Apathy. It's everywhere. To test how apathetic the customers in the Linux Room are, I tried to start a riot. “From now on,” I declared, “nobody can say anything here without submitting their words in writing first to me.” Everyone kept talking. “Excuse me, is anyone paying attention? I said, all discussions must be approved by my censor.” No reaction. “Not only that, but I have wiretapped all of your phones at home with live feeds into criminal prosecutors.” Nobody flinched.
Geez, do I have to do everything myself around here? I went outside and picked up a rock. “Oh yeah?” I yelled. “Well, the Tool Bar isn't going to take away my freedom of speech!” I tossed the rock through the window, shattering it and my reputation into shards of glass.
So now I have to go look for a new glass window. While I'm shopping for windows, I might as well shop for some Linux windows as well.
First, a few words about windowing. There are several layers between what you see on the screen and what goes on inside the computer. There is the video hardware. On top of that there is a window server that gives commands to the hardware. On top of that there is the window manager, which gives the appearance and behavior to the desktop. On top of that you have the desktop environment, which is a collection of programs. All this is transparent to Windows and Mac users, but it is all unashamedly exposed in Linux.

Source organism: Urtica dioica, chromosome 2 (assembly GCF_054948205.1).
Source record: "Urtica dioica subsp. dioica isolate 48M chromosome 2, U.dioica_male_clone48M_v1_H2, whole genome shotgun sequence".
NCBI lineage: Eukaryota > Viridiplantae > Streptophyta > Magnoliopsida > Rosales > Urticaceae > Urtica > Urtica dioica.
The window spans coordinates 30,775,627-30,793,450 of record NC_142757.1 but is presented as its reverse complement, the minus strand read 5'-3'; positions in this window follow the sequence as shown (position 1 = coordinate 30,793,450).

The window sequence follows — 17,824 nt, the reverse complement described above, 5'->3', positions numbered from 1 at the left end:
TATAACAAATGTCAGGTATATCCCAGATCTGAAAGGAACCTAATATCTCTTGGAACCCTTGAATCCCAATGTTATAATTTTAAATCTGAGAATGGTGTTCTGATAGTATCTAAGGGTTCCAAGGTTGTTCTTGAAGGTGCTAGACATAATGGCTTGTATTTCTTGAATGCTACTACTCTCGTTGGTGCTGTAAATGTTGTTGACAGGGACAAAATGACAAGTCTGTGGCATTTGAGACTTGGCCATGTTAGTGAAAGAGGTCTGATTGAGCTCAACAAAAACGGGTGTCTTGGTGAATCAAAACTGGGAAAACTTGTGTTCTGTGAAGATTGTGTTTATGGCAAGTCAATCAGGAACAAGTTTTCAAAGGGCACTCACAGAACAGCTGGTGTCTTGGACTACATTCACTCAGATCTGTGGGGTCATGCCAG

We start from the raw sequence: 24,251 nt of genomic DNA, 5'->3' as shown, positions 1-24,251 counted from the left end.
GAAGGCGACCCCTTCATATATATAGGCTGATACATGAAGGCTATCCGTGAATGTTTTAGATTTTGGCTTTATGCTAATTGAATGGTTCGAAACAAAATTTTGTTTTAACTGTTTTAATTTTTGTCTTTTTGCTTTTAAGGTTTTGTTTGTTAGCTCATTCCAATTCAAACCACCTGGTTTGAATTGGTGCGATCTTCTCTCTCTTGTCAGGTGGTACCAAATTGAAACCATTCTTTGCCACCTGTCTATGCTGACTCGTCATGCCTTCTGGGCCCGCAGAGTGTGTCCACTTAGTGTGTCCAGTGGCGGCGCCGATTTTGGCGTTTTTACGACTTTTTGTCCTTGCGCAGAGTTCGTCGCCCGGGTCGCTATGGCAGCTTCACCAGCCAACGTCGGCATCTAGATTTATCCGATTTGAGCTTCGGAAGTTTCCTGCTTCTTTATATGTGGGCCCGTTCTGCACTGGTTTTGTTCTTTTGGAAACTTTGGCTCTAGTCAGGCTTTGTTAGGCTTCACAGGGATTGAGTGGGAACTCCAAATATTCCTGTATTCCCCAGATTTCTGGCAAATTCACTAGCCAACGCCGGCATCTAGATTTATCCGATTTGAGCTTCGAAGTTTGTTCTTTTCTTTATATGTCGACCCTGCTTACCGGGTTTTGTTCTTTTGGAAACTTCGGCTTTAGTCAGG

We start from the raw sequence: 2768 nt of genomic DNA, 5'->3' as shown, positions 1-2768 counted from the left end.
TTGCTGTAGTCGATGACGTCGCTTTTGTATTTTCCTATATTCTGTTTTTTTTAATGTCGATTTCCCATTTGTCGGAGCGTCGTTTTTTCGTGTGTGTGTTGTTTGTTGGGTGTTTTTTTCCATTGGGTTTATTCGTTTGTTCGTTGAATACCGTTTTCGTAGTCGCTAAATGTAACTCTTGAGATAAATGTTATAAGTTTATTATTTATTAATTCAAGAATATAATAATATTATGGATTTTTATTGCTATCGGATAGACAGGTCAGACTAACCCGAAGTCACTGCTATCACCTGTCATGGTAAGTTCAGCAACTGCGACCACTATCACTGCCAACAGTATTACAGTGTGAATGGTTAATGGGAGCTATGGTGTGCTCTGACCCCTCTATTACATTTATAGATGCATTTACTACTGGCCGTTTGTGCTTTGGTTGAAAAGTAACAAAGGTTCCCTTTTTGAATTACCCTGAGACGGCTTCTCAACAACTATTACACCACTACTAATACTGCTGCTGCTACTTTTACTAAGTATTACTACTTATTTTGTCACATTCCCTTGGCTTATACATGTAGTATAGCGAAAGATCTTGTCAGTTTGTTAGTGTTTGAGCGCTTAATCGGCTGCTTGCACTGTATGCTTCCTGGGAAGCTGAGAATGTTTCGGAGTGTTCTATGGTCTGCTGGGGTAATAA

Most Ubuntu installations have the two popular desktop environments: Gnome or K. (The screen shots from my postings are mostly from Gnome.) These are great, but they are bloated and work slowly on machines with limited memory. The alternative window managers do a good job of letting you pick and choose the features you want. The fewer features you enable, the faster you machine works. I find the same works for my own brain.
Xwinman has a list of links to an enormous number of Linux window managers. The leanest window manager is Fluxbox. With Fluxbox you can fully configure the windows' behavior: shortcut keys, mouse-overs, transparencies, and decorations.
When you install and run Fluxbox, you get the following:
A lot of adjectives come to mind when you see Fluxbox for the first time, and “useful” isn't one of them. Nevertheless, when you invest some time into the configuration files, you can create some impressive effects. Here is what the Fluxbox desktops in the Linux Room look like:
Note the completely transparent terminal in the upper left-hand corner.
Windows users can also take advantage of Linux-looking desktops by using Blackbox For Windows. Because this utility runs on top of Windows, you won't see much improvement in performance, but the behavior and the appearance of the desktop is much more impressive.
Thank you all for visiting the Tool Bar & Grill and the Linux Room. I’ll look forward to seeing you back here for more great utility reviews every week. Please feel free to share your thoughts by clicking on “comments” below or writing to firstname.lastname@example.org.